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Food Fortification in Today’s World: Is it Necessary?
Alissa Rumsey MS, RD, CDN, CNSC, CSCS
In today’s busy world, people are master multi-taskers – taking conference calls while in transit, eating breakfast in a meeting, working on multiple projects at once. When it comes to keeping up with their daily nutritional needs, they expect their foods to multi-task as well, with different components added to positively impact their health. Historically, food fortification served to address population-wide micronutrient deficiencies. It may be difficult for those of us living in developed countries to remember, but diseases such as goiter (iodine), rickets (vitamin D), beriberi (thiamine), and pellagra (niacin) were once common health problems back in the early 20th century. Today, we rarely see these conditions thanks to food fortification programs. When we do see micronutrient malnutrition in the developed world, it is typically in those adults who have an issue absorbing or utilizing the nutrients they are consuming.
How do people get micronutrients?
There are four main ways that we get micronutrients:
- Diverse diet high in fruits, vegetables, whole grains, and protein-rich animal products
- Supplementation – taking a vitamin/mineral tablet or pill
- Bio-fortication – foods that are engineered to have higher amounts of certain nutrients
- Food fortification – addition of micronutrients to food products already consumed
Micronutrients are highest in fruits, vegetables, whole grains and meats. When people have low appetites and don’t eat enough of these foods, they are at higher risk for developing a deficiency.
What is food fortification?
Food fortification adds essential vitamins and minerals into commonly consumed foods in order to improve nutrition. These vitamins and minerals were not previously present in the foods they are added to. Fortifying commonly eaten foods ensures that the persons diet will include necessary vitamins that would otherwise be lacking. Mass food fortification is that which is aimed at an entire population, while target fortification serves to improve the needs of a specific group of people. Vitamins and minerals may be added to prevent specific illnesses, such as vitamin D in milk for rickets, and folic acid in breads and cereals to prevent neural tube damage of the developing fetus in pregnant women. Globally, 82 countries have legislation in place that mandates fortification of at least one cereal grain as well as wheat flour. 12 countries fortify corn product and 6 countries fortify rice. Table salt is fortified with iodine; milk with vitamins A and D.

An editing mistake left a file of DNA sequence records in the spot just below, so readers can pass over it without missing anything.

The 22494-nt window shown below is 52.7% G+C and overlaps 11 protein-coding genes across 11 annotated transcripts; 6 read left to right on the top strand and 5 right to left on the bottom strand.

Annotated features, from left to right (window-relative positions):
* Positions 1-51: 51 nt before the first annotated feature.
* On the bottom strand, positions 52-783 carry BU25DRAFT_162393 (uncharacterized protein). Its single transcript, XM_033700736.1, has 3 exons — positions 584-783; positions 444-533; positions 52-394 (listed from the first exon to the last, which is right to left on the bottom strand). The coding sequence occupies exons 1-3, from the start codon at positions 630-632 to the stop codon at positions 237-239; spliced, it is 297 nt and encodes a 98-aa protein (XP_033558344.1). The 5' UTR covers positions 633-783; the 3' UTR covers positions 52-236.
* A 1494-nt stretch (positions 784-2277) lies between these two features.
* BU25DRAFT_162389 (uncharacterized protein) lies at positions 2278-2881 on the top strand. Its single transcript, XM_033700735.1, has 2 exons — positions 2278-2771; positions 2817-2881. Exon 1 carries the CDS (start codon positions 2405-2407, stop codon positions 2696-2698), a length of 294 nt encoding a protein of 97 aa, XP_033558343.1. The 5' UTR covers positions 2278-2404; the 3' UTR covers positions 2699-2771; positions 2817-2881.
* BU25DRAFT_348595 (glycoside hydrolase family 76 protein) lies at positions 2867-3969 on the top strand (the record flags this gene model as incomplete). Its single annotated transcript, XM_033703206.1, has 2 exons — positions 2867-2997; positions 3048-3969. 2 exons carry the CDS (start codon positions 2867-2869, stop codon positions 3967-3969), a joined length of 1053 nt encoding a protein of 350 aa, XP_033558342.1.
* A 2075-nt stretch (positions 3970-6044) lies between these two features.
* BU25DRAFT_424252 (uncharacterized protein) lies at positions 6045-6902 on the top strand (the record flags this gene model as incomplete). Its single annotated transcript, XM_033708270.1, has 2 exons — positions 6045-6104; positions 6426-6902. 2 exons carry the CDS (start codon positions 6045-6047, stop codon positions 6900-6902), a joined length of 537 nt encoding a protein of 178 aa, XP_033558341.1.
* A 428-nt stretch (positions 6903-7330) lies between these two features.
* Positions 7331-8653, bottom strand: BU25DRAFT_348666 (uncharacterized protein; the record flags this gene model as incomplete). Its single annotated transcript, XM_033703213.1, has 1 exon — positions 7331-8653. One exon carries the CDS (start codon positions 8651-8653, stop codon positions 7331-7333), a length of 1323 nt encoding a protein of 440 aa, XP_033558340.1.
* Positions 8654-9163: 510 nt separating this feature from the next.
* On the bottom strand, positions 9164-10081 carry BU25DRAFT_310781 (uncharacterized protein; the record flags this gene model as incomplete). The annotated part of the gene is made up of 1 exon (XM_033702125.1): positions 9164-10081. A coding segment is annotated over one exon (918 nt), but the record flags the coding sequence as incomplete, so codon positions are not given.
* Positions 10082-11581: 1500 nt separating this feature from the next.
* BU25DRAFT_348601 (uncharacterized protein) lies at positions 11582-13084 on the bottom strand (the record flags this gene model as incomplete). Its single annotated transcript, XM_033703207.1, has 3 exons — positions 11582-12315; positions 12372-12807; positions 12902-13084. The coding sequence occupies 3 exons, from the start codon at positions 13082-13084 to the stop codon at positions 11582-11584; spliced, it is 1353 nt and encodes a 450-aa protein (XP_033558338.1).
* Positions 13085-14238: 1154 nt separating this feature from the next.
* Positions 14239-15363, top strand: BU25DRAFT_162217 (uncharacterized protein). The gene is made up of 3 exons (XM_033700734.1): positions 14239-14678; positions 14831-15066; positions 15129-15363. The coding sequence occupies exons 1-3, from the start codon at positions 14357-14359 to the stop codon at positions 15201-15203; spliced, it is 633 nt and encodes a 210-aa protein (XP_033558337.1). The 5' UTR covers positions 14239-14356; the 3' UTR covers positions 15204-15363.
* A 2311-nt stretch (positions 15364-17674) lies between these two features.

What is the overall effect?
Food fortification not only helps to improve overall nutritional status of a population, it also leads to an improved economy. Deficiencies, infections and disease rates all drop, leading to a decreased mortality rate. Food fortification is considered to be the most cost effective and sustainable practice to combat micronutrient malnutrition. Typically socially acceptable, it requires no change in food habits, and can be introduced quickly and effectively.
Today, foods and beverages with added nutritional benefits are great options to help people meet their daily vitamin and mineral needs. This is especially true in two instances:
- People with poor appetites who are eating very little and have low nutrient consumption
- Athletes with very high needs, who are unable to get enough nutrients through regular food.
In these cases, it is important to look for food and drinks that can help to meet 100% of a person’s daily needs. Make sure to read labels to see what nutrients are added, and what percentage of the recommend daily value they meet. For example, one bottle of ENU contains 25% of most key vitamins and minerals, so drinking four bottles per day would help to meet 100% of the daily value.
For more information on food fortification and micronutrient deficiency, please visit https://www.who.int/nutrition/publications/guide_food_fortification_micronutrients.pdf.
Alissa Rumsey, MS, RD, CDN, CNSC, CSCS is a registered dietitian and certified strength and conditioning coach with a private practice in New York City. You can follow her on Twitter @AlissaRumseyRD or visit her website at www.AlissaRumsey.com